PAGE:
Unlike many other housing programs, such as public housing, the voucher program is dependent on the participation of private-sector owners. Federal law does not require landlords to participate (though some bipartisan federal legislation is pending to do just that). But SOI laws alone cannot change the landlord-tenant dynamics. Even with SOI laws in place, a landlord can often avoid complying because of poor enforcement. The economic incentives can work against voucher holders too, as a market tenant can sometimes pay more. (Under a voucher program, the housing agency typically pays 70 percent of the rent and the tenant pays the remainder.) Or, a landlord may be unwilling to go through the additional steps required to bring on a voucher tenant, such as having an inspection and then drawing on rent from two sources.
And research has found that voucher holders are incentivized to be good tenants. "The rent payments are reliable. Housing authorities pay on time every month. Tenants have a good incentive, their voucher is on the line if they violate good lease rules," says Alison Bell, a senior policy analyst at the Center for Budget and Policy Priorities.
Martha Galvez, a senior research associate at the Urban Institute and author of the recent report on voucher denial rates, says that D.C. is notable because it has a neighborhood-based rent system, also called Small Area Fair Market Rents, which designates rent reimbursements by zip code, rather than by metropolitan area. "It's being able to set the rents so they reflect what is going on in the market," Galvez explains. This incentivizes landlords to rent to voucher holders in any neighborhood, rather than just in poor neighborhoods where the rent reimbursement might be more profitable. (Initially, the Trump administration had halted the use of SAFMR during his first year in office, but a judge overruled the decision in December of 2017, so the program continued.)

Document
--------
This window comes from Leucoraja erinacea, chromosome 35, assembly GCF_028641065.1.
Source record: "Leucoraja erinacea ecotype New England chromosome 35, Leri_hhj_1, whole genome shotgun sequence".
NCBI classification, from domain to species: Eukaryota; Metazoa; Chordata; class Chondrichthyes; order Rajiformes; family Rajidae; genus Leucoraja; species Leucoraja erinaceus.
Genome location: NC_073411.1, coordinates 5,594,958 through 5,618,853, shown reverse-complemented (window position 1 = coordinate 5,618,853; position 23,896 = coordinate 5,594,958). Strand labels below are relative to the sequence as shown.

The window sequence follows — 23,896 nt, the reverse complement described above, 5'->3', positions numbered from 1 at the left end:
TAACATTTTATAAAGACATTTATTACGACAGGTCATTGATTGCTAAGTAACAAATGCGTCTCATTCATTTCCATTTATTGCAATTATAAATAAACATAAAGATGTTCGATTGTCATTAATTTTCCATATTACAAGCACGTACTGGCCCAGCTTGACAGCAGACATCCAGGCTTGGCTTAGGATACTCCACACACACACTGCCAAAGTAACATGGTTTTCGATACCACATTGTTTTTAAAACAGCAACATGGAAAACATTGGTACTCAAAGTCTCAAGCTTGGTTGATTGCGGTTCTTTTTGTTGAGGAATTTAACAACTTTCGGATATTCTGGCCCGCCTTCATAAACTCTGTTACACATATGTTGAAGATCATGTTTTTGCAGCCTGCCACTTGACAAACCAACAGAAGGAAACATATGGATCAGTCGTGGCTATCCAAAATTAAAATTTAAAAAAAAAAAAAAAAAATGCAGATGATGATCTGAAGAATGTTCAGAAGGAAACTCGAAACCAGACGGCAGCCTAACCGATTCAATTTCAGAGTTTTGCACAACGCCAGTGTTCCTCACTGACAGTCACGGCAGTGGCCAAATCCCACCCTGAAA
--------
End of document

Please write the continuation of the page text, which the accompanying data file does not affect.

D.C. also has programs that help train voucher holders to be good tenants. "It's a big deal how well the housing authority operates," Galvez says. "DCHA is a high-functioning one. Landlords are really looking to work with housing authorities that are easier to work with. The extent that DCHA is able to make it easier for landlords matters."
Rosen believes the focus on meeting landlords' needs and concerns is likely to increase across the country, especially with places like D.C. showing success as compared to other similarly situated cities. But there is less data available about which neighborhoods voucher holders move to, despite the documented gains that a voucher holder could make by moving to a higher-opportunity neighborhood. And across the country, particularly in areas with a low Fair Market Rent subsidy (such as a wealthy metro area with highly concentrated poor neighborhoods), the voucher holders have far fewer options.
"Voucher holders are moving to neighborhoods where the landlord is interested in renting to the voucher holders, which is where the financial incentive outweighs the bureaucratic hassle," Rosen says. "The reality of the economics is that it usually happens in poor neighborhoods."